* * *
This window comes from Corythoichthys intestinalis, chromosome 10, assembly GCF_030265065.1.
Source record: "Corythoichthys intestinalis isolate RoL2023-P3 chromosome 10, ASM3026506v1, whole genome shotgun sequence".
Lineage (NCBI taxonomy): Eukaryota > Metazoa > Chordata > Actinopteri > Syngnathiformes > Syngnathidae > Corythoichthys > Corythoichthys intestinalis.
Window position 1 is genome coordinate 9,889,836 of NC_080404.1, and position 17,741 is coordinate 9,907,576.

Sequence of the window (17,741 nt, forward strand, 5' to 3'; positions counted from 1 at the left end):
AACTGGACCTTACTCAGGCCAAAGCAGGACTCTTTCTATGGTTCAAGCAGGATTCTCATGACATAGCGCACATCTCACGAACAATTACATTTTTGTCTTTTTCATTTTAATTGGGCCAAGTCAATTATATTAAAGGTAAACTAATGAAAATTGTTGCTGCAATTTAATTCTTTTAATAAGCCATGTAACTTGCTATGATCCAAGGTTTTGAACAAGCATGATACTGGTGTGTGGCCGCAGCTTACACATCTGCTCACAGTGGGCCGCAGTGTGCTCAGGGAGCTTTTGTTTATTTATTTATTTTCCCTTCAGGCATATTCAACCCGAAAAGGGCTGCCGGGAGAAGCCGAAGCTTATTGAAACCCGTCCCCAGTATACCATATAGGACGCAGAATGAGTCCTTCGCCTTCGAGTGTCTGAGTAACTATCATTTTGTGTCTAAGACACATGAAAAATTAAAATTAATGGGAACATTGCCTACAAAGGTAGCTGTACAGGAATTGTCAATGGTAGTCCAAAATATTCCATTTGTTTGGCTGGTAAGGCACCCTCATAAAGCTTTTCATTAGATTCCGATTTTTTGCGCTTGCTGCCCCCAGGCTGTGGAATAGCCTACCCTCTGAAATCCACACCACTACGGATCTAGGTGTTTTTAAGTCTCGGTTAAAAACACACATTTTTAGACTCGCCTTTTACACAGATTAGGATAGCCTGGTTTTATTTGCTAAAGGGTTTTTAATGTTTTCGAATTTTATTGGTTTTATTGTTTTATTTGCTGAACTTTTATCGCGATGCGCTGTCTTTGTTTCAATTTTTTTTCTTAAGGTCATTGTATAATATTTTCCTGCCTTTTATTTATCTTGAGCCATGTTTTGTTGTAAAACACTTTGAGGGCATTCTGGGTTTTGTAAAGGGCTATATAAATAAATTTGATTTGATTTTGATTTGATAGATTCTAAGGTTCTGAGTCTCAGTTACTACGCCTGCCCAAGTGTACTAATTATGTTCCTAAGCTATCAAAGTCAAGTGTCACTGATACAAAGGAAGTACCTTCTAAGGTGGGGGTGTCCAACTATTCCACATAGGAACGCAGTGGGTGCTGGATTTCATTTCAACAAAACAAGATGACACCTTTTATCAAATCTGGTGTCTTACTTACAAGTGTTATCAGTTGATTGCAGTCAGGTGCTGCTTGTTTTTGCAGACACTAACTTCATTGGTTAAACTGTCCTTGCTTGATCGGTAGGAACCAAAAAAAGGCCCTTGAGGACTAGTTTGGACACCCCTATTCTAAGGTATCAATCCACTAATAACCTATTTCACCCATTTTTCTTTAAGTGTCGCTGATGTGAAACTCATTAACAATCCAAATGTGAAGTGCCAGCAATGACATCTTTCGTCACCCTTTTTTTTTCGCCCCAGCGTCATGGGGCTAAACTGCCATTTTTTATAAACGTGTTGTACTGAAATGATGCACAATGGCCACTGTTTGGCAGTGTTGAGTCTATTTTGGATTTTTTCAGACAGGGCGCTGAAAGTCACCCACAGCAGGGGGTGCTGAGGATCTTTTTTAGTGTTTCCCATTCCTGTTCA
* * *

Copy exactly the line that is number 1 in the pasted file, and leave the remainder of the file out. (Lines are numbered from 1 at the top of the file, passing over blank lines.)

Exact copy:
This window comes from Corythoichthys intestinalis, chromosome 10, assembly GCF_030265065.1.